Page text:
Link to Article
Landis JR, Koch GG. The measurement of observer agreement for categorical data.  Biometrics. 1977;33(1):159-174
PubMed   |  Link to Article
Greenfield S, Kaplan SH. Creating a culture of quality: the remarkable transformation of the Department of Veterans Affairs Health Care System.  Ann Intern Med. 2004;141(4):316-318
PubMed
Werner RM, Bradlow ET, Asch DA. Does hospital performance on process measures directly measure high quality care or is it a marker of unmeasured care?  Health Serv Res. 2008;43(5, pt 1):1464-1484
Link to Article
Shafi S, Parks J, Ahn C,  et al.  Centers for Medicare and Medicaid services quality indicators do not correlate with risk-adjusted mortality at trauma centers.  J Trauma. 2010;68(4):771-777
PubMed   |  Link to Article
Ingraham AM, Cohen ME, Bilimoria KY,  et al.  Association of surgical care improvement project infection-related process measure compliance with risk-adjusted outcomes: implications for quality measurement.  J Am Coll Surg. 2010;211(6):705-714
PubMed   |  Link to Article
American College of Surgeons Committee on Trauma.  Resources for Optimal Care of the Injured Patient. Chicago, IL: American College of Surgeons; 2006

Figures

Place holder to copy figure label and caption
Graphic Jump Location

Figure 1. Comparison of risk-adjusted mortality after trauma and emergency and elective general surgery procedures among hospitals participating within the National Trauma Data Bank and the American College of Surgeons National Surgical Quality Improvement Program. To facilitate the comparison of individual hospital performance across trauma and emergency and elective general surgery procedures, hospitals have been ordered according to the observed to expected ratio (O/E) for trauma surgery in the emergency and elective general surgery figures. The high and low outlier legend in this figure refers to the color rendition. Outlier status, however, is partially redundant with location; low outliers tend toward the left portion of the plots and high outliers tend toward the right.

Place holder to copy figure label and caption
Graphic Jump Location

Figure 2. Comparison of risk-adjusted serious morbidity after trauma and emergency and elective general surgery procedures among hospitals participating within the National Trauma Data Bank and the American College of Surgeons National Surgical Quality Improvement Program. To facilitate the comparison of individual hospital performance across trauma and emergency and elective general surgery procedures, hospitals have been ordered according to the observed to expected ratio (O/E) for trauma surgery in the emergency and elective general surgery figures. The high and low outlier legend in this figure refers to the color rendition. Outlier status, however, is partially redundant with location; low outliers tend toward the left portion of the plots and high outliers tend toward the right.

Tables

Table Graphic Jump LocationTable 1. Variables Available for Mortality and Serious Morbidity Analyses in the NTDB and ACS NSQIPa
Table Graphic Jump LocationTable 2. Characteristics of Trauma and ELGS and EMGS Patients Treated at Hospitals Contributing to the NTDB and ACS NSQIP
Table Graphic Jump LocationTable 3. O/E Ratios and Outlier Status After Trauma and Emergency and Elective General Surgery for 46 Hospitals Contributing to the NTDB and ACS NSQIPa

References

Khuri SF, Daley J, Henderson W,  et al.  The National Veterans Administration Surgical Risk Study: risk adjustment for the comparative assessment of the quality of surgical care.  J Am Coll Surg. 1995;180(5):519-531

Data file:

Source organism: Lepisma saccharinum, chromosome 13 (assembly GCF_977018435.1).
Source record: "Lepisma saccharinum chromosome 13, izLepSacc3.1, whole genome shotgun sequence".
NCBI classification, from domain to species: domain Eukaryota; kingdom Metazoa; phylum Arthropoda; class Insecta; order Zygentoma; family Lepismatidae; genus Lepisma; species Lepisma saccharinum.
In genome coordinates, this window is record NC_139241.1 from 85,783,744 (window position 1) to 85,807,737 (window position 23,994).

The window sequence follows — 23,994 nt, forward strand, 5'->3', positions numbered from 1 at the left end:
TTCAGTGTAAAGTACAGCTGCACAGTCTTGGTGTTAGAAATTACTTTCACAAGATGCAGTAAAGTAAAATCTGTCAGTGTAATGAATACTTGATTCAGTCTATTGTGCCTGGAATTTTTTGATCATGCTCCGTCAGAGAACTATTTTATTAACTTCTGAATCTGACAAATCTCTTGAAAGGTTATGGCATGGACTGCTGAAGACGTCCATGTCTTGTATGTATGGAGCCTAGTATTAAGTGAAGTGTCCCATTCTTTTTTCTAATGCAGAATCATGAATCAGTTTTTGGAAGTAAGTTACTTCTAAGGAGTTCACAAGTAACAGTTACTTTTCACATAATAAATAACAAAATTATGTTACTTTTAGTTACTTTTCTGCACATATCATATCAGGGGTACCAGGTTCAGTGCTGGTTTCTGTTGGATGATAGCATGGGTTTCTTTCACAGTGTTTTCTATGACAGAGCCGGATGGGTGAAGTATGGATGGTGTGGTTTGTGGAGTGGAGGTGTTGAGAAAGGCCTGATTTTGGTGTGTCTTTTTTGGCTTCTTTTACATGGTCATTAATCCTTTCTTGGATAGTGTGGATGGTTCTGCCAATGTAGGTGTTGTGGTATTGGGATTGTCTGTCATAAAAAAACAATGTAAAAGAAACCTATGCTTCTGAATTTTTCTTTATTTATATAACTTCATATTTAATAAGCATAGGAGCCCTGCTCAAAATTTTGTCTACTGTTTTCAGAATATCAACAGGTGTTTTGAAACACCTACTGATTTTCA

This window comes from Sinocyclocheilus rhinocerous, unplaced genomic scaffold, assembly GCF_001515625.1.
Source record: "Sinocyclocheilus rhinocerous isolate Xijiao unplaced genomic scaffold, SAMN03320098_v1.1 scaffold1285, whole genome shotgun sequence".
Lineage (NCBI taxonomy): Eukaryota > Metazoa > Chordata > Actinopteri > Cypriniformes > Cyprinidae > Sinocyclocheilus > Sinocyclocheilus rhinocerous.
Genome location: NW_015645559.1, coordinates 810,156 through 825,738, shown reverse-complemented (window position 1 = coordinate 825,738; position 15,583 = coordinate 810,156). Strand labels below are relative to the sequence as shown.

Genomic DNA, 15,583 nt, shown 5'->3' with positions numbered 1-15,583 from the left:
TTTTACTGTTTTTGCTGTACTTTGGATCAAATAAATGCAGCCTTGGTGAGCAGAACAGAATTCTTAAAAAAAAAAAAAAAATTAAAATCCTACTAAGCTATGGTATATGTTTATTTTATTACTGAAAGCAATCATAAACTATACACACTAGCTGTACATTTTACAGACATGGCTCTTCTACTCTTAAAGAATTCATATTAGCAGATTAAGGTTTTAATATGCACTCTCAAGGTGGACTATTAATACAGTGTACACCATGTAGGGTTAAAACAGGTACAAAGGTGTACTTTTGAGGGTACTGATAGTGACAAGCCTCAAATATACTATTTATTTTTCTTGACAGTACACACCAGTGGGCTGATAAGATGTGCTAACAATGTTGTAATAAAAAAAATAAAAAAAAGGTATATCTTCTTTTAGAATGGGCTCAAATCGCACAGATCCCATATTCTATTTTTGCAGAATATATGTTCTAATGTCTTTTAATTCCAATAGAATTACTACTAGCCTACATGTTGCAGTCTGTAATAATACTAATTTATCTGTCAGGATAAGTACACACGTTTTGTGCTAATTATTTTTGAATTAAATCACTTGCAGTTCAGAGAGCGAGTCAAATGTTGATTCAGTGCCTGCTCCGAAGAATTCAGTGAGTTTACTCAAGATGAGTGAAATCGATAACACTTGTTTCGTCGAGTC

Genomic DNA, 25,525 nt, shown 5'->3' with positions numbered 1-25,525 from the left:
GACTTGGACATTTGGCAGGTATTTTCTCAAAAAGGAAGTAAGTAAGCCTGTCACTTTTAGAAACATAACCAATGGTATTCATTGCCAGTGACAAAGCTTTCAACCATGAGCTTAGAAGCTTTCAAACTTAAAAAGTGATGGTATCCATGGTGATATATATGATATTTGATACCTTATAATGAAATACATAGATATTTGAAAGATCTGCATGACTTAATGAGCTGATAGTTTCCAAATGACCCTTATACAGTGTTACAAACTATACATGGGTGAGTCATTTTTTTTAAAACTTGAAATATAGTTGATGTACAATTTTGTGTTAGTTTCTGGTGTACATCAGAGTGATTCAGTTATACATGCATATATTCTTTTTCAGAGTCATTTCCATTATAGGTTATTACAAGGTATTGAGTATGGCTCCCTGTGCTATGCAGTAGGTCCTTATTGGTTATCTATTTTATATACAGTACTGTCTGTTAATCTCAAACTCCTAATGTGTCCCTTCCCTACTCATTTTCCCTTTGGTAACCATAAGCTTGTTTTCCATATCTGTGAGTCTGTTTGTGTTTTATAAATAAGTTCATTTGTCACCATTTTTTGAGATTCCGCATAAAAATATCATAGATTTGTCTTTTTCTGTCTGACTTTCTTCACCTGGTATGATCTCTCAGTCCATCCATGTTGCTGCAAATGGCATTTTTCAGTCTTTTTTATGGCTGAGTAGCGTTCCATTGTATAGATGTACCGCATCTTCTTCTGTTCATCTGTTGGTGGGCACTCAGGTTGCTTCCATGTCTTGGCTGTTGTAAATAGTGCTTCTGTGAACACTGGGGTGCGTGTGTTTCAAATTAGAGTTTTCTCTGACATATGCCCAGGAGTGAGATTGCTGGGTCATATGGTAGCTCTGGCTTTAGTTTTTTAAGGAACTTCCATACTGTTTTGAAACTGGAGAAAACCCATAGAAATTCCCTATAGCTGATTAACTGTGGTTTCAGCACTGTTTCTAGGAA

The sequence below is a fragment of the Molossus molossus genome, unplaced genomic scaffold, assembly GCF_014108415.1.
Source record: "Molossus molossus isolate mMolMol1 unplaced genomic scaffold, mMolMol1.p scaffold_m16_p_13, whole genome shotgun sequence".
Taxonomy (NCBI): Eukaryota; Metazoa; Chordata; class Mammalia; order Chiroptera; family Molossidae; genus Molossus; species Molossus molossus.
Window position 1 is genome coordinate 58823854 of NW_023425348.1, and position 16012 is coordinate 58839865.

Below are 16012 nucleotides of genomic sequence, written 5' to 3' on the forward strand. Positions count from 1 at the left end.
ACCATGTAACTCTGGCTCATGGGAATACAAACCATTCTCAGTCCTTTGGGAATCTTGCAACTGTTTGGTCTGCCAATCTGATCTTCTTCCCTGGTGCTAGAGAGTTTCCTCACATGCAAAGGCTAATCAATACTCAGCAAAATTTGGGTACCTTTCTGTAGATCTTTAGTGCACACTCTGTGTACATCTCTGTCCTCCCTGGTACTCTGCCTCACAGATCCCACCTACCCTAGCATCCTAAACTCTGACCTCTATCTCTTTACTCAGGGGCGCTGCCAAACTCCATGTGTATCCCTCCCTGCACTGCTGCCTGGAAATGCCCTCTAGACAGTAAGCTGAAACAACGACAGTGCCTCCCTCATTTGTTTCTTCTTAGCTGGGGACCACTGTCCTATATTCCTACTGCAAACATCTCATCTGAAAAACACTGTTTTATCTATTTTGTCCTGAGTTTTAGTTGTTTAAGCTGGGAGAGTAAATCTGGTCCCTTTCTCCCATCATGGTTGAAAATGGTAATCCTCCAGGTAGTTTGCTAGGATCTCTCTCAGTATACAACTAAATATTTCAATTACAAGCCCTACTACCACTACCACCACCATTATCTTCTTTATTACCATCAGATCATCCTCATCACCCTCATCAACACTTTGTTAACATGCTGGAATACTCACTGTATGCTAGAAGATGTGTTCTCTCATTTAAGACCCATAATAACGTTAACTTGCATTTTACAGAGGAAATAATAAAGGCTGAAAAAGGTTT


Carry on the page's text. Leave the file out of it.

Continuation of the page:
PubMed
Hall BL, Hamilton BH, Richards K, Bilimoria KY, Cohen ME, Ko CY. Does surgical quality improve in the American College of Surgeons National Surgical Quality Improvement Program: an evaluation of all participating hospitals.  Ann Surg. 2009;250(3):363-376
PubMed
American College of Surgeons Committee on Trauma.  Trauma Quality Improvement Program (TQIP). http://www.facs.org/trauma/ntdb/tqip.html. Accessed May 26, 2010
Endorf FW, Jurkovich GJ. Acute care surgery: a proposed training model for a new specialty within general surgery.  J Surg Educ. 2007;64(5):294-299
PubMed   |  Link to Article
Committee to Develop the Reorganized Specialty of Trauma, Surgical Critical Care, and Emergency Surgery.  Acute care surgery: trauma, critical care, and emergency surgery.  J Trauma. 2005;58(3):614-616
PubMed   |  Link to Article
Mann NC, Guice K, Cassidy L, Wright D, Koury J. Are statewide trauma registries comparable? reaching for a national trauma dataset.  Acad Emerg Med. 2006;13(9):946-953
PubMed   |  Link to Article
Phillips B, Clark DE, Nathens AB, Shiloach M, Freel AC. Comparison of injury patient information from hospitals with records in both the national trauma data bank and the nationwide inpatient sample.  J Trauma. 2008;64(3):768-780
PubMed   |  Link to Article
Huseynova K, Xiong W, Ray JG, Ahmed N, Nathens AB. Venous thromboembolism as a marker of quality of care in trauma.  J Am Coll Surg. 2009;208(4):547-552, 552, e1
PubMed   |  Link to Article
Glance LG, Osler TM, Mukamel DB, Meredith W, Dick AW. Impact of statistical approaches for handling missing data on trauma center quality.  Ann Surg. 2009;249(1):143-148
PubMed   |  Link to Article
Hemmila MR, Nathens AB, Shafi S,  et al.  The Trauma Quality Improvement Program: pilot study and initial demonstration of feasibility.  J Trauma. 2010;68(2):253-262
PubMed   |  Link to Article
American College of Surgeons.  American College of Surgeons National Surgical Quality Improvement Program Operations Manual. Chicago, IL: American College of Surgeons; 2007
Sun J, Ono Y, Takeuchi Y. A simple method for calculating the exact confidence interval of the standardized mortality ratio with an SAS function.  J Occup Health. 1996;38(4):196-197
Link to Article
Landis JR, Koch GG. The measurement of observer agreement for categorical data.  Biometrics. 1977;33(1):159-174
PubMed   |  Link to Article